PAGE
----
Ask Jeffrey Yoskowitz the co-owner of The Gefilteria, an artisanal Jewish food company, to show you his business card and you’ll see a title only a handful of people, if that, possess: Chief Pickler. Open his refrigerator in Brooklyn and the title makes sense. There are always jars of fermented goods. In late July, it was homemade cream cheese, a few varieties of sour cream, cultured butter, pickled beans, sauerkraut, and kombucha.
Growing up in New Jersey, in a community of Holocaust survivors and their descendents, Jeffrey says Jewish food was mostly relegated to holidays — and trips to delis and dairy restaurants like Manhattan’s iconic Ratner’s. “Pickles were always in the house, but I’d be lying if I said I was a fan,” Jeffrey explains. At the delis, they would arrive gratis to accompany the meal. “[They] were an afterthought...there was something about not having to order it that never made me think that much about the pickle,” he adds.
That changed after college when Jeffrey worked at Adamah, a farm at Isabella Freedman, a Jewish retreat center in the Berkshires. “I packed my car and came straight from graduation,” Jeffrey says. The summer before, the farm had a bumper crop of cucumbers that needed to be used up. “The story I had heard, was that one of the [members] had a recipe from their grandparents to make a classic Jewish sour pickle,” he recalls. The members made Adamah’s first batch of pickles that summer.
By the following summer, when Jeffrey arrived at the farm, the team was building out The Picklearium. “I didn’t expect that I’d be into the pickling, he says. “I was really there to farm,” he says. But he developed a taste for the pickles as a snack after working in the fields, craving the salt following hours in the sun. He started working in The Picklearium regularly, making 55 gallon batches of classic sour pickles. “I just got so excited by eating them and the transformation process itself,” he says.
The following year in Israel, during a research fellowship, Jeffrey learned he wasn’t the only pickler in his family. His great aunt Rukhl, who immigrated to Israel from Wyszków, an hour outside of Warsaw, where his father family is from, was a fellow pickler. She used the same method as Jeffrey: “It was exactly the same as I made,” he says.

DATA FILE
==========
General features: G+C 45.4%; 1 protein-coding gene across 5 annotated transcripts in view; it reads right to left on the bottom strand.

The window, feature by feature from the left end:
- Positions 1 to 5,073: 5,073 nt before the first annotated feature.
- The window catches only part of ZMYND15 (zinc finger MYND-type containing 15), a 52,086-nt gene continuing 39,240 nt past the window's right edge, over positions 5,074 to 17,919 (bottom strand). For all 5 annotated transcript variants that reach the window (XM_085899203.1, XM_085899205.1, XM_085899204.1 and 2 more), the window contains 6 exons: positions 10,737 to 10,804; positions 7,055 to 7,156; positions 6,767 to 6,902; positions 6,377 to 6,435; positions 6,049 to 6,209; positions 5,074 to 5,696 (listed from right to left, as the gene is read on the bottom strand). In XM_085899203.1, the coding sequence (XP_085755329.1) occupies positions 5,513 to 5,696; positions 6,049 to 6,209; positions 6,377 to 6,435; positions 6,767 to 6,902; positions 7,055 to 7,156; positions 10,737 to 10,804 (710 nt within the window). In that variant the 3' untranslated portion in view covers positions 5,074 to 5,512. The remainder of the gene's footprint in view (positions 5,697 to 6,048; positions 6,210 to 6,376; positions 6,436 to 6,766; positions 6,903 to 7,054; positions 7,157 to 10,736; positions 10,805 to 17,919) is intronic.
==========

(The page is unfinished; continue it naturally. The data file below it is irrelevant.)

When he moved to New York in 2009, he found his way to fermentation gatherings (“I sort of jokingly call [those folks the] underground pickle community,” he says) and started to teach classes in the art of pickling.
“I got in on the circuit...as a pickle educator.”
In 2014, he carried his pickling tradition back to Poland when he was invited to teach a class at the JCC in Krakow. “I found myself in a room with 30 people, none of whom were Jewish — all of whom had been making pickles since before I was alive,” he recalls. The group discussed one of the most contentious issues in pickling: the way best way to yield crunchy pickles. “I came back with all sorts of tips to pickle better,” he says.
Today, when he teaches in New York or as far afield as Australia and Finland, his first priority is helping his students succeed in their first pickling endeavors, which is why he often starts with green beans (or dilly beans, as they’re called once pickled), which are easier to produce than those coveted crunchy cucumber pickles.
Pickled grapes, another recipe he shared with us, came later, he says, when he and business partner Liz Alpern were planning their excellent cookbook “The Gefilte Manifesto.” “I don’t remember where we first read about it… [but] we decided we had to experiment and find our own recipe,” Jeffrey explains. The grapes pair well with cheese as a prelude to a meal, or make for an unexpected addition to a pickle plate. At their core, they accomplish the team’s mission. Jeffrey says:
“We [are] always trying to think about how to make these Ashkenazi foods part of our everyday life”
There is an excellent Fermentation 101 Guide that can be found on pages 44-48 of The Gefilte Manifesto for those who are interested in learning more or taking a deeper dive into the world of pickling.